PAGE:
Handbook of Environmental and Ecological Statistics
  • Author : Alan E. Gelfand,Montserrat Fuentes,Jennifer A. Hoeting,Richard Lyttleton Smith
  • Publisher :Unknown
  • Release Date :2017-09-15
  • Total pages :854
  • ISBN : 9781351648547
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Summary : This handbook focuses on the enormous literature applying statistical methodology and modelling to environmental and ecological processes. The 21st century statistics community has become increasingly interdisciplinary, bringing a large collection of modern tools to all areas of application in environmental processes. In addition, the environmental community has substantially increased its scope of data collection including observational data, satellite-derived data, and computer model output. The resultant impact in this latter community has been substantial; no longer are simple regression and analysis of variance methods adequate. The contribution of this handbook is to assemble a state-of-the-art view of this interface. Features: An internationally regarded editorial team. A distinguished collection of contributors. A thoroughly contemporary treatment of a substantial interdisciplinary interface. Written to engage both statisticians as well as quantitative environmental researchers. 34 chapters covering methodology, ecological processes, environmental exposure, and statistical methods in climate science.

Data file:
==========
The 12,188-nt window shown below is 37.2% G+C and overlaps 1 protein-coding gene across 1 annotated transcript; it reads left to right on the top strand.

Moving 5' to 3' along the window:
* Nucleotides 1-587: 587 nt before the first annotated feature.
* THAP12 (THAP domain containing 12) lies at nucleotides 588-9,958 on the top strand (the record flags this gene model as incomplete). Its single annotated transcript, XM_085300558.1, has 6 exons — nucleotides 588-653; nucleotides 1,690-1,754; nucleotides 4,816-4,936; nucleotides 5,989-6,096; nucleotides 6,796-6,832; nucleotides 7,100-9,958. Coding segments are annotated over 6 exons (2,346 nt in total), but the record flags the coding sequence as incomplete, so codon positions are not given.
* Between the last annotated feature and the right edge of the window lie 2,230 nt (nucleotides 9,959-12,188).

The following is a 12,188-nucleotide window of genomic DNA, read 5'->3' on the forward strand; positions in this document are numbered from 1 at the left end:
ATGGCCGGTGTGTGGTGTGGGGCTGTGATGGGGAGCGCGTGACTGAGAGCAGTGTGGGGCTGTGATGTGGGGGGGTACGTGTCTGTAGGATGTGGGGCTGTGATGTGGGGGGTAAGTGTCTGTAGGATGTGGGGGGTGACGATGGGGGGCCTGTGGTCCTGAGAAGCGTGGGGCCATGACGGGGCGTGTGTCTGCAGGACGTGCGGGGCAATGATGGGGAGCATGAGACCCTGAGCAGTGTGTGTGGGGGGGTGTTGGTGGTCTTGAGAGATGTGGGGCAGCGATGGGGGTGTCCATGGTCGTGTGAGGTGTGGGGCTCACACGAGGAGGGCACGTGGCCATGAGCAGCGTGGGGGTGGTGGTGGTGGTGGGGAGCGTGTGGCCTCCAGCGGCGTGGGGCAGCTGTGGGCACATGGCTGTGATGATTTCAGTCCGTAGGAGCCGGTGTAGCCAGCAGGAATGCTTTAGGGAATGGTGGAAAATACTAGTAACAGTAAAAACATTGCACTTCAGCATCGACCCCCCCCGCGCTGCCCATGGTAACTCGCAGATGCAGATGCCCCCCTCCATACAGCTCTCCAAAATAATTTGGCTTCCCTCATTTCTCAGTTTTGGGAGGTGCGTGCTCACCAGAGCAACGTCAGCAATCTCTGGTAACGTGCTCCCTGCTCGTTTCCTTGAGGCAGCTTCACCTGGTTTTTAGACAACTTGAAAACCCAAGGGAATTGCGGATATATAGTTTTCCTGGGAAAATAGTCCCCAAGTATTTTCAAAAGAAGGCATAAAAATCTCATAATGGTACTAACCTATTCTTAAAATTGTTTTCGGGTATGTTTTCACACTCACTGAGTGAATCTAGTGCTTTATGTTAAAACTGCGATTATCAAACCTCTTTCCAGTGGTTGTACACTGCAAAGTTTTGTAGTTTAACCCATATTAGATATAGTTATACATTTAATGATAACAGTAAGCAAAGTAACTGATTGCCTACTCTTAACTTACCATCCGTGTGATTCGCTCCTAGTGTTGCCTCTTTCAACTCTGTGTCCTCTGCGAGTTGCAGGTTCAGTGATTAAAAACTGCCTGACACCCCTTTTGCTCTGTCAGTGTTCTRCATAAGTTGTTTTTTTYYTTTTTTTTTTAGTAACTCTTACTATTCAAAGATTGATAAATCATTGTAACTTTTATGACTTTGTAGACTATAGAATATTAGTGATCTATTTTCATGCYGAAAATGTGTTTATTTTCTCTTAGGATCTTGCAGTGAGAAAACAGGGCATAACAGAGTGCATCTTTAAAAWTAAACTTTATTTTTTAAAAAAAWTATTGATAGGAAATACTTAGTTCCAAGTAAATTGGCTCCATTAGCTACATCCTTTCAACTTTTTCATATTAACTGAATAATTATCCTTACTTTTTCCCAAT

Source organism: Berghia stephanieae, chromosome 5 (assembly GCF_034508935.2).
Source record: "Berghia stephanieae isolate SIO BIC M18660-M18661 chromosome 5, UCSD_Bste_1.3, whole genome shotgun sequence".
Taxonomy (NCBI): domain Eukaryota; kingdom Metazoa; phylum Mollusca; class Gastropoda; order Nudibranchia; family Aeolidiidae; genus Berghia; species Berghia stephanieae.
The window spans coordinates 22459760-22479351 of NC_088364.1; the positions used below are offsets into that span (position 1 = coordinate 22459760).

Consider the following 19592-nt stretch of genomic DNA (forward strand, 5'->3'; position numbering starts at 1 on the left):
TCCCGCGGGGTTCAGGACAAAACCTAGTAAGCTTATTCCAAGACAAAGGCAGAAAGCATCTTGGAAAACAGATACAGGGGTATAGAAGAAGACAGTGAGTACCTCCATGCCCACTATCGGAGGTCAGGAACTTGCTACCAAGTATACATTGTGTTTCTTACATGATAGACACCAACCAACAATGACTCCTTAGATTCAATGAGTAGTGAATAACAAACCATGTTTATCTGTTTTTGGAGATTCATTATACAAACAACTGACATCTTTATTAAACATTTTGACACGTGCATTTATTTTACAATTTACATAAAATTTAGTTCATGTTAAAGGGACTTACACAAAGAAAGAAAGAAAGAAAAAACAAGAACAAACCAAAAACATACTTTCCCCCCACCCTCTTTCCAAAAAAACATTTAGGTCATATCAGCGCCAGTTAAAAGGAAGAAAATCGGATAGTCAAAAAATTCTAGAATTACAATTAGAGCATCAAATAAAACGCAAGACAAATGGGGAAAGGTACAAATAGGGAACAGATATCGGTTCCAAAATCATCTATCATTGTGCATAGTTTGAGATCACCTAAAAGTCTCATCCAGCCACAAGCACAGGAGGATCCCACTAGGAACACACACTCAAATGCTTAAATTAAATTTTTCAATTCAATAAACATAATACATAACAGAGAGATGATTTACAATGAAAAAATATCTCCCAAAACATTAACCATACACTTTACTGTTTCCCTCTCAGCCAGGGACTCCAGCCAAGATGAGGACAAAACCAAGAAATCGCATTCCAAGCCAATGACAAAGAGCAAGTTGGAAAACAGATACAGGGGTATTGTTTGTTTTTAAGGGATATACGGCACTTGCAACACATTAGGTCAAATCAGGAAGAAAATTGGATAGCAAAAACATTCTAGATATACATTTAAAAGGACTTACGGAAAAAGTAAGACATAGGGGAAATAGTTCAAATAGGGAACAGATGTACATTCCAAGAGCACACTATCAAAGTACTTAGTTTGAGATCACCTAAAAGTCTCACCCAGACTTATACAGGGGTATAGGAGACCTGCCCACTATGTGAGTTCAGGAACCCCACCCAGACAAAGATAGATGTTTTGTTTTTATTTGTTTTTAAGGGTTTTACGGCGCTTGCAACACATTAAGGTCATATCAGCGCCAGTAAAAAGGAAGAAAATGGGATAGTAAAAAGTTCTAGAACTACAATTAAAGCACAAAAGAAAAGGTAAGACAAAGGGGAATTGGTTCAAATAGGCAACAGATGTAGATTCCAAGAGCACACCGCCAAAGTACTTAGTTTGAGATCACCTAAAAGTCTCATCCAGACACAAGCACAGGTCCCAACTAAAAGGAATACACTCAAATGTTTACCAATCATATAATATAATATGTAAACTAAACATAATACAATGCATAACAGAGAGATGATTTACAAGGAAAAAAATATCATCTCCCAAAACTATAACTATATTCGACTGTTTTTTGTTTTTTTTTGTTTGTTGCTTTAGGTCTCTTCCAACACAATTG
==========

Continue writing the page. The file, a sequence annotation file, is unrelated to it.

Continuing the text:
Applied Hierarchical Modeling in Ecology: Analysis of distribution, abundance and species richness in R and BUGS

Applied Hierarchical Modeling in Ecology: Analysis of distribution, abundance and species richness in R and BUGS
  • Author : Marc Kery,J. Andrew Royle
  • Publisher :Unknown
  • Release Date :2015-11-14
  • Total pages :808
  • ISBN : 9780128014868